No one had ever talked to teenage girls about this before, says Galloway, now CEO of the Nielsen-Wurster Group Inc., an engineering and management consultancy in Princeton, N.J. People had assumed that girls don't choose engineering because of their perception that engineers lead boring and isolated lives, but there had been no real data to support that notion. The survey found the assumption to be true. (The survey is now available online at https://www.engineeringwomen.org/pdf/EWEPFinal.pdf.)
It also showed that one reason girls overlook engineering is that they want jobs that will make a difference in the world by affecting poverty, health care, and the environment. They choose professions such as law, medicine, and biology, which they feel have more potential to change society. "The way engineering is projected nowadays, we don't emphasize that connection" to society, says Linda Katehi, dean of engineering at Purdue University, in West Lafayette, Ind., and an advisory board member for the project.
What's more, a majority of girls don't understand what engineers do. It's relatively easier to define what doctors and lawyers do, Price says. Many survey participants thought of engineers as having dull lives and being stuck in cubicles all day--picture Dilbert, the comic-strip character. They think engineering isn't "cool," Katehi says, which makes it less acceptable to peers.
Katehi believes that the project's flagship book will challenge that view. Coming out next year, Women Engineers: Extraordinary Stories of How They Changed Our World contains richly illustrated biographies of famous women engineers who've made a difference in the profession, from the 1920s to the present.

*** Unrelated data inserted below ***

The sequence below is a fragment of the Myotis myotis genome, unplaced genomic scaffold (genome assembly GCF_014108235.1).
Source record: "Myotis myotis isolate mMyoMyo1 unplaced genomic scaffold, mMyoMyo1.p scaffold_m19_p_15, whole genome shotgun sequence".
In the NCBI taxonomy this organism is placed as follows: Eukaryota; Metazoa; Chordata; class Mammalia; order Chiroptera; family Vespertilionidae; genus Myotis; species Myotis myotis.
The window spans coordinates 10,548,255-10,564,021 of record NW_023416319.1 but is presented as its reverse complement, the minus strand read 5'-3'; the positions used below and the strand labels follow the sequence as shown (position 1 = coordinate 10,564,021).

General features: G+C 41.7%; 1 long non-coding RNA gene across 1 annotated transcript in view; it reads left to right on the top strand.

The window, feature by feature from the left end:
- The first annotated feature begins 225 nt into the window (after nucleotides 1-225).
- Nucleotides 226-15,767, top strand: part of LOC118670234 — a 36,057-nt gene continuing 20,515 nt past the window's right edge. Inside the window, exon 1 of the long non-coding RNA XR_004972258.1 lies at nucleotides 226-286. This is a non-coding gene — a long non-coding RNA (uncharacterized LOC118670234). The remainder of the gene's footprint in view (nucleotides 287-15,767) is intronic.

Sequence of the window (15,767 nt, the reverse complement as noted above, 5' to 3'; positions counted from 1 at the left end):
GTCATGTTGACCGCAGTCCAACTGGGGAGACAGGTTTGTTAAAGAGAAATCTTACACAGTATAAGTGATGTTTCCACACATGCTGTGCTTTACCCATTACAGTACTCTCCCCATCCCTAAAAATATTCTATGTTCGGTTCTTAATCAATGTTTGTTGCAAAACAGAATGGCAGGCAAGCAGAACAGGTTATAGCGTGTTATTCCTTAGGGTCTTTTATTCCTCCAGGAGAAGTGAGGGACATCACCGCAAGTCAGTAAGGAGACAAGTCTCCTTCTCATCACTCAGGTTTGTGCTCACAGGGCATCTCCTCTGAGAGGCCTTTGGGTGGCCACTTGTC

Designed as a coffee-table book, it starts with the example of the human body as a vehicle to describe women in such fields as biomedical engineering and genetic engineering, showing how they are participating in important work being done in medicine, sports, and agriculture. Role models range from 70-year-old ceramic engineer Anna Fraker, who studied materials for surgical implants, to 35-year-old Jennifer West, a biomedical engineer who worked on a cancer treatment using nanoparticles to burn out tumors.
The book then takes readers through aspects of daily life, describing how engineering has affected the things we use and enjoy every day. The wide-ranging discussion covers household appliances, drinking water, music, movies, the Internet, television, cars, and airplanes, and finally space exploration, showing how women have contributed to each of these areas. It also talks about the engineers' hobbies and personal lives, contesting the Dilbert stereotype.
The Extraordinary Women Engineers Project plans to distribute the book to high school counselors and teachers, and through them to students. It will also send the book to counseling offices in engineering schools. Later, a shorter version for parents and families might be published, Katehi adds.
While the book and other educational materials are aimed at changing the perception of engineering among girls, they are targeting other audiences as well. A crucial reason girls shun engineering is because they're not encouraged to think about it. Teachers, parents, and counselors "haven't got a clue what engineering is about," says Price. As a result, when most girls choose the profession, it's because, in part, they already know someone in it. The project seeks to attract girls to engineering who don't have that advantage--or the stubbornness that Galloway had in junior high.
About the Author
PRACHI PATEL-PREDD is a freelance writer who covers technology, energy, and the environment.